Earlier today, the House Financial Services Committee held a hearing on “Priorities of the Next Administration: Use of TARP Funds under the Emergency Stabilization Act of 2008. The Committee heard testimony from:

Panel One:

Donald Kohn, Federal Reserve Vice Chairman  

John Bovenzi, Deputy to the Chairman and Chief Operating Officer of the FDIC

Panel Two:

Janet Murguía, President and Chief Executive Officer, National Council of La Raza  

John Taylor, President and Chief Executive, National Community Reinvestment Coalition  

Edward L. Yingling, President and Chief Executive Officer, American Bankers Association  

Cynthia Blankenship, Vice Chairman and Chief Operating Officer, Bank of the West on behalf of The Independent Community Bankers of America  

Joe R. Robson, 2008 Chairman-elect of the Board, National Association of Home Builders  

Charles McMillan, GRI, CIPS, 2009 President, National Association of Realtors  

Michael Calhoun, President and Chief Operating Officer, Center for Responsible Lending  

Chris Mayer, Senior Vice Dean and Paul Milstein Professor of Real Estate, Columbia Business School

During the first panel, Federal Reserve Vice-Chairman, Donald Kohn urged that, “ the bulk of the remaining TARP funding be devoted to strengthening financial institutions, thereby supporting the normalization of credit markets and the flow of new credit.” Noting the effect that foreclosures have on the economy and financial system as a whole, Kohn encouraged providing funds to avoid preventable foreclosures. To reduce the number of foreclosures, Kohn suggested quickly modifying mortgages by streamlining the re-underwriting process, similar to the plan implemented by the FDIC or allowing the government to buy delinquent mortgages at steep discounts to the remaining balances.

Kohn also noted that TARP funds should be used to support programs that help restart key credit markets such as the Term Asset Backed Securities Loan Facility. He concluded by saying, “Despite the understandable focus on the near term, we do not have the luxury of postponing work on longer-term issues. High on the list, in light of recent events, are strengthening regulatory oversight and improving the capacity of both the private sector and regulators to detect and manage risk.”

FDIC Chief Operating Officer, John Bovenzi said that the development of a program that assists institutions in addressing their inventories of troubled assets is “key” in moving forward with TARP funds. Encouraging the development of a program that stresses accountability, transparency and viability, Bovenzi stressed that the program “should be made available to banks of all sizes, rather than just large financial institutions, to address financial stresses that may be occurring at the regional and local levels.”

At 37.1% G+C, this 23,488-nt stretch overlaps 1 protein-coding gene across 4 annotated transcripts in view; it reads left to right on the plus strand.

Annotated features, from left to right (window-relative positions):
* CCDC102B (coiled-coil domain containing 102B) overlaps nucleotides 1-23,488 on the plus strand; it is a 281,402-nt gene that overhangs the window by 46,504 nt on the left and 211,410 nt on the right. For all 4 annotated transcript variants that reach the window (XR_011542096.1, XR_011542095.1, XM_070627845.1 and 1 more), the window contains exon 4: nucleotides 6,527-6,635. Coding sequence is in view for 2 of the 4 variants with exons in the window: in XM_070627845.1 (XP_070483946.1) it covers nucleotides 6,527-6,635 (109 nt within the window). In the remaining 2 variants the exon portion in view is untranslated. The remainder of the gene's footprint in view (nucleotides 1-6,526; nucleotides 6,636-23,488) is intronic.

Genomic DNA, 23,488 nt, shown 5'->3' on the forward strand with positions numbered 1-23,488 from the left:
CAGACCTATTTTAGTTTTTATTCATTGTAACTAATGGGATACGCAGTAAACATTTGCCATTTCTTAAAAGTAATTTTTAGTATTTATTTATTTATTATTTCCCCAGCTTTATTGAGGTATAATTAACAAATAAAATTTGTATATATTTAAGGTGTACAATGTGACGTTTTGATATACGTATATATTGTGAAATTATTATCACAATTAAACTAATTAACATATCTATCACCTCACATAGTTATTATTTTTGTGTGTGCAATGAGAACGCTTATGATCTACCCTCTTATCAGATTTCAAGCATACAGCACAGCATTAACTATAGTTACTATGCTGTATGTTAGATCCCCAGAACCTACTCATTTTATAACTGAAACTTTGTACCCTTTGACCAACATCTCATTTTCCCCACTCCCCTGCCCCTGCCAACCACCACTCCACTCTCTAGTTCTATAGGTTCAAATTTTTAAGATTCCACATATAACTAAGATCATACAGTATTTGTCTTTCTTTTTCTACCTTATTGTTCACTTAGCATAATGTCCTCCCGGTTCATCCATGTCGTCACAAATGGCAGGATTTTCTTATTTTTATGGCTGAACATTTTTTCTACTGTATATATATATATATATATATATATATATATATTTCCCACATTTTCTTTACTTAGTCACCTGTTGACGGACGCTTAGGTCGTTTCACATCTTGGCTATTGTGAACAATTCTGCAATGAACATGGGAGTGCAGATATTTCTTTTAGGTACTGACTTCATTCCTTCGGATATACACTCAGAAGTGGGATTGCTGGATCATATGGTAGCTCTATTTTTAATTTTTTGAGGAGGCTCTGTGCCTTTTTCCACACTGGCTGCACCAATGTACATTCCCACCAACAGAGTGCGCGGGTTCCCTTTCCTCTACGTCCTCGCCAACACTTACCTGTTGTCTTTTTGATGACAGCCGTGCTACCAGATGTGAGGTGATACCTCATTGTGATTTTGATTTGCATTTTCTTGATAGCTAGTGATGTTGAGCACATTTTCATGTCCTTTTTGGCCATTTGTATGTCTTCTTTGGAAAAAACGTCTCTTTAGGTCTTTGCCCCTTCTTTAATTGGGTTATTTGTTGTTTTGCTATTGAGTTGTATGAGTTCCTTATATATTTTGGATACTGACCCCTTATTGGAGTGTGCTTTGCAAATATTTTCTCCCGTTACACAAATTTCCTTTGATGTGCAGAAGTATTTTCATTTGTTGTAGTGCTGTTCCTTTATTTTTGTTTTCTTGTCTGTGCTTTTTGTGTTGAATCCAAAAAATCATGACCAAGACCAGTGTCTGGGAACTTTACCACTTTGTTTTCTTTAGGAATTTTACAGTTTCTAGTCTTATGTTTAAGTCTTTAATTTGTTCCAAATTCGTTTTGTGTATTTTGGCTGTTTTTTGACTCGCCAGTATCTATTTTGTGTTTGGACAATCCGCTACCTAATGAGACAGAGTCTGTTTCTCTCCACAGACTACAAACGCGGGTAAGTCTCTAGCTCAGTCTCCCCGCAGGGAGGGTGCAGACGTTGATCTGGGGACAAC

Bovenzi agreed with Kohn in that additional measures should be taken to prevent foreclosures, believing that it is “vital to institute a specific program aimed at foreclosure prevention.”

Commenting on existing programs, Bovenzi suggested broadening the scope of Temporary Liquidity Guarantee Program to not only cover insured depository institutions, but also depository institution holding companies, “as appropriate to the benefits they receive. He also pushed for the Capital Purchase Program (“CPP”), to be “implemented in a manner that encourages and rewards private capital investments to be made alongside TARP capital.”

During the second panel, lawmakers heard testimony from academics, housing industry officials and bankers. The President and CEO of the American Bankers Association remarked on the confusion about the differences between TARP proposals and CPP, “We are committed to working with this Committee to clarify once and for all the purpose of the Capital Purchase Program, to target remaining TARP money where it will do the most good, and to provide the transparency needed to restore public confidence.” Discussing the need for TARP funds to be used for an asset-purchase program, Lawrence White, finance professor at New York University stated, “If the government becomes the sole owner of these mortgage assets, it’s easier for them to rewrite the terms. There are virtues of the original plan that seem to have been forgotten.”